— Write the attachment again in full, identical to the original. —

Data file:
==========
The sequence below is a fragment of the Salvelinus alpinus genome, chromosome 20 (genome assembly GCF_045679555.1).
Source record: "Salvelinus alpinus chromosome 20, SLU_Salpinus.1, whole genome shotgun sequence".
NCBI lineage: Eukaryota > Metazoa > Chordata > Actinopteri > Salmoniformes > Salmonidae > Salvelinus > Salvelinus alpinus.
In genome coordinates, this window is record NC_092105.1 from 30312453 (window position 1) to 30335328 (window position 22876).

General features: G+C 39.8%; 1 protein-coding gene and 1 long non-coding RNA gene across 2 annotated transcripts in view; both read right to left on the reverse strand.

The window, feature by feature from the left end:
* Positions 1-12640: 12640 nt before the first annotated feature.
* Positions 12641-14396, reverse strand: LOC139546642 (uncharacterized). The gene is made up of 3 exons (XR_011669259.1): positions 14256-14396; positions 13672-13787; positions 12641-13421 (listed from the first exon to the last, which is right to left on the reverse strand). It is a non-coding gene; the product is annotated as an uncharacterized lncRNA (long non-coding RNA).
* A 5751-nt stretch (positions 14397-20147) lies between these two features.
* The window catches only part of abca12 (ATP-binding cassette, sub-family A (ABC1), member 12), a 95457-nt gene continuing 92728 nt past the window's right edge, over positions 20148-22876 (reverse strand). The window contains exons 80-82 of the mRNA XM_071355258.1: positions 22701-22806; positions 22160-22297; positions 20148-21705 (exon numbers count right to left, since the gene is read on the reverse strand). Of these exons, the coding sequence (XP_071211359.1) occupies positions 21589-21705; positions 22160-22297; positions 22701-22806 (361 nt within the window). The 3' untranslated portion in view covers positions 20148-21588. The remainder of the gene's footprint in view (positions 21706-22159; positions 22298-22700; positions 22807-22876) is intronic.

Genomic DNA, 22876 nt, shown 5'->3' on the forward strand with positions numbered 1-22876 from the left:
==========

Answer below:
The sequence below is a fragment of the Salvelinus alpinus genome, chromosome 20 (genome assembly GCF_045679555.1).
Source record: "Salvelinus alpinus chromosome 20, SLU_Salpinus.1, whole genome shotgun sequence".
NCBI lineage: Eukaryota > Metazoa > Chordata > Actinopteri > Salmoniformes > Salmonidae > Salvelinus > Salvelinus alpinus.
In genome coordinates, this window is record NC_092105.1 from 30312453 (window position 1) to 30335328 (window position 22876).

General features: G+C 39.8%; 1 protein-coding gene and 1 long non-coding RNA gene across 2 annotated transcripts in view; both read right to left on the reverse strand.

The window, feature by feature from the left end:
* Positions 1-12640: 12640 nt before the first annotated feature.
* Positions 12641-14396, reverse strand: LOC139546642 (uncharacterized). The gene is made up of 3 exons (XR_011669259.1): positions 14256-14396; positions 13672-13787; positions 12641-13421 (listed from the first exon to the last, which is right to left on the reverse strand). It is a non-coding gene; the product is annotated as an uncharacterized lncRNA (long non-coding RNA).
* A 5751-nt stretch (positions 14397-20147) lies between these two features.
* The window catches only part of abca12 (ATP-binding cassette, sub-family A (ABC1), member 12), a 95457-nt gene continuing 92728 nt past the window's right edge, over positions 20148-22876 (reverse strand). The window contains exons 80-82 of the mRNA XM_071355258.1: positions 22701-22806; positions 22160-22297; positions 20148-21705 (exon numbers count right to left, since the gene is read on the reverse strand). Of these exons, the coding sequence (XP_071211359.1) occupies positions 21589-21705; positions 22160-22297; positions 22701-22806 (361 nt within the window). The 3' untranslated portion in view covers positions 20148-21588. The remainder of the gene's footprint in view (positions 21706-22159; positions 22298-22700; positions 22807-22876) is intronic.

Genomic DNA, 22876 nt, shown 5'->3' on the forward strand with positions numbered 1-22876 from the left: